WASHINGTON – The Obama administration is starting to shut down a program that deputized local police officers to act as immigration agents.
Immigration and Customs Enforcement officials have trained local officers around the country to act as their agencies’ immigration officers. Working either in jails or in the field, the officers can check the immigration status of suspects and place immigration holds on them.
The program, known as 287(g), reached its peak under President George W. Bush, when 60 local agencies signed contracts with ICE to implement it. But that trend slowed significantly under President Obama— only eight agencies have signed up since he took office, and none has done so since August 2010.
Now, in their proposed budget for the upcoming year, Department of Homeland Security officials say they will not sign new contracts for 287(g) officers working in the field and will terminate the “least productive” of those agreements — saving an estimated $17 million. All the contracts between ICE and local police agencies run for three years, so that portion of the program could be finished by November when the last contract for field officers expires.
In its budget request, DHS said officials instead will focus on expanding Secure Communities, a program that checks the fingerprints of all people booked into local jails against federal immigration databases. The followup work in those cases is done by ICE agents, not local police.
“The Secure Communities screening process is more consistent, efficient and cost-effective in identifying and removing criminal and other priority aliens,” the department explained in its budget request.
The program had been criticized by Homeland Security inspector general reports, which found that local officers were not being properly trained and there was not enough oversight to ensure that local agencies weren’t using the program to engage in racial profiling.
A study last year by the Migration Policy Institute, a non-partisan think tank, found that immigrants developed “fear and mistrust of authorities” when they realized that local police could act as immigration agents.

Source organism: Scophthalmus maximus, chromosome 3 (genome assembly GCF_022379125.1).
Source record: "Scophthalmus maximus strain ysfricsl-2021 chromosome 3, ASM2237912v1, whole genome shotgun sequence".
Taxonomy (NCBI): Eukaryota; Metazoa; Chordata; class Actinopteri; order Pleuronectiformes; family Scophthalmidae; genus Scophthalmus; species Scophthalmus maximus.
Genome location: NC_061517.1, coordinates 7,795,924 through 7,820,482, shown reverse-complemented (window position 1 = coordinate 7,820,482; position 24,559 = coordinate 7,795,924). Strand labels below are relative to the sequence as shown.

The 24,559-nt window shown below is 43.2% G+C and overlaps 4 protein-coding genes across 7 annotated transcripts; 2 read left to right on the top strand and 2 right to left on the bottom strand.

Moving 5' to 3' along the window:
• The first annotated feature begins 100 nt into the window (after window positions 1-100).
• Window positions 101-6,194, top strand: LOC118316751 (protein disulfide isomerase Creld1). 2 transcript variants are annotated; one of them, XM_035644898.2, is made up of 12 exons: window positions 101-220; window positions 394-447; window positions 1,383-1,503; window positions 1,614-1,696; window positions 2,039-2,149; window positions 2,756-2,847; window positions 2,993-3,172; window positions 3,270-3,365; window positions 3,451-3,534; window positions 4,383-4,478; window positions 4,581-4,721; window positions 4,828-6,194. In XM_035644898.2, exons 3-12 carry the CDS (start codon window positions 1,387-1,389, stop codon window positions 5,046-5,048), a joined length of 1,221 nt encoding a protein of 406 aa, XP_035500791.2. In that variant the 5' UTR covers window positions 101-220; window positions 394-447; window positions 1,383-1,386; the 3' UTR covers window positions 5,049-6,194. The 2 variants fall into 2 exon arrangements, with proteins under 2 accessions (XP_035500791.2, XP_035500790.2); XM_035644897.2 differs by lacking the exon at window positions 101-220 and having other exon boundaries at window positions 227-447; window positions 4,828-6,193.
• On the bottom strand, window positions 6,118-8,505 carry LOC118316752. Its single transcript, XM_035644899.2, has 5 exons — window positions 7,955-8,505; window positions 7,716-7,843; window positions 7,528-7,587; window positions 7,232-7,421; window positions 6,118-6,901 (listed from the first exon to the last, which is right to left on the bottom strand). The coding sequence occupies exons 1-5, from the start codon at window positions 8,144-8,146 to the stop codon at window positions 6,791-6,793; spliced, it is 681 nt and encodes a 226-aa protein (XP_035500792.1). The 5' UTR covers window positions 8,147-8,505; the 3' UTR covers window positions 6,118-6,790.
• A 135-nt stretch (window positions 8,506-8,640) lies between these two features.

The main complaint Friday from groups that oppose 287(g) was that the program isn’t being terminated immediately, and that its replacement — Secure Communities — is not much better.
“The 287(g) program has been repeatedly called into question by advocates as well as the Department of Homeland Security’s inspector general, and should be terminated rather than sustained with taxpayer money,” said Ali Noorani, executive director of the National Immigration Forum. “The Secure Communities program is surrounded by grave concerns about the impact to public safety, community policing and civil rights abuses.”
Defenders of the program, such as Jessica Vaughan of the Center for Immigration Studies, say Homeland Security is “putting politics ahead of public safety” by cutting back the 287(g) program. She said Secure Communities is helpful but that local officers working in the field are better able to identify illegal immigrants who may not have their fingerprints in federal databases, making it harder to identify them.
She said some agencies such as the Colorado Department of Public Safety have used their 287(g) officers to suppress drug and human smuggling, gang activity and identity theft and said many sheriffs and police chiefs prefer the program to Secure Communities.
“The problem for ICE is that while they may feel that they get political brownie points for this kind of gesture, in reality what the anti-enforcement groups want is for them to end 287(g) and Secure Communities, not curtail (them),” said Vaughan, director of policy studies for the center. “So it’s futile — they end up making everyone on both sides angry.”